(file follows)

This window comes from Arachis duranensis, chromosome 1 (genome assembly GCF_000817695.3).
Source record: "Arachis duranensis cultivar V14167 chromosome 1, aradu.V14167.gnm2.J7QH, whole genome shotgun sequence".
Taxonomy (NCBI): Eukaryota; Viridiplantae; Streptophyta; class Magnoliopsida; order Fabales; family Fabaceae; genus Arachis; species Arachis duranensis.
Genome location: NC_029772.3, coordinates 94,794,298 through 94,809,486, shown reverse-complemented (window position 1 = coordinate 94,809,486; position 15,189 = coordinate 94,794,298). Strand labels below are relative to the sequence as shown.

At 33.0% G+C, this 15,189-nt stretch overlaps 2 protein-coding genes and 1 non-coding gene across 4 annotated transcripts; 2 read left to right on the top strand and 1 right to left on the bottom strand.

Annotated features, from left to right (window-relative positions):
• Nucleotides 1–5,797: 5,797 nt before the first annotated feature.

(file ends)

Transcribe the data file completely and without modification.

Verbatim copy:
This window comes from Arachis duranensis, chromosome 1 (genome assembly GCF_000817695.3).
Source record: "Arachis duranensis cultivar V14167 chromosome 1, aradu.V14167.gnm2.J7QH, whole genome shotgun sequence".
Taxonomy (NCBI): Eukaryota; Viridiplantae; Streptophyta; class Magnoliopsida; order Fabales; family Fabaceae; genus Arachis; species Arachis duranensis.
Genome location: NC_029772.3, coordinates 94,794,298 through 94,809,486, shown reverse-complemented (window position 1 = coordinate 94,809,486; position 15,189 = coordinate 94,794,298). Strand labels below are relative to the sequence as shown.

At 33.0% G+C, this 15,189-nt stretch overlaps 2 protein-coding genes and 1 non-coding gene across 4 annotated transcripts; 2 read left to right on the top strand and 1 right to left on the bottom strand.

Annotated features, from left to right (window-relative positions):
• Nucleotides 1–5,797: 5,797 nt before the first annotated feature.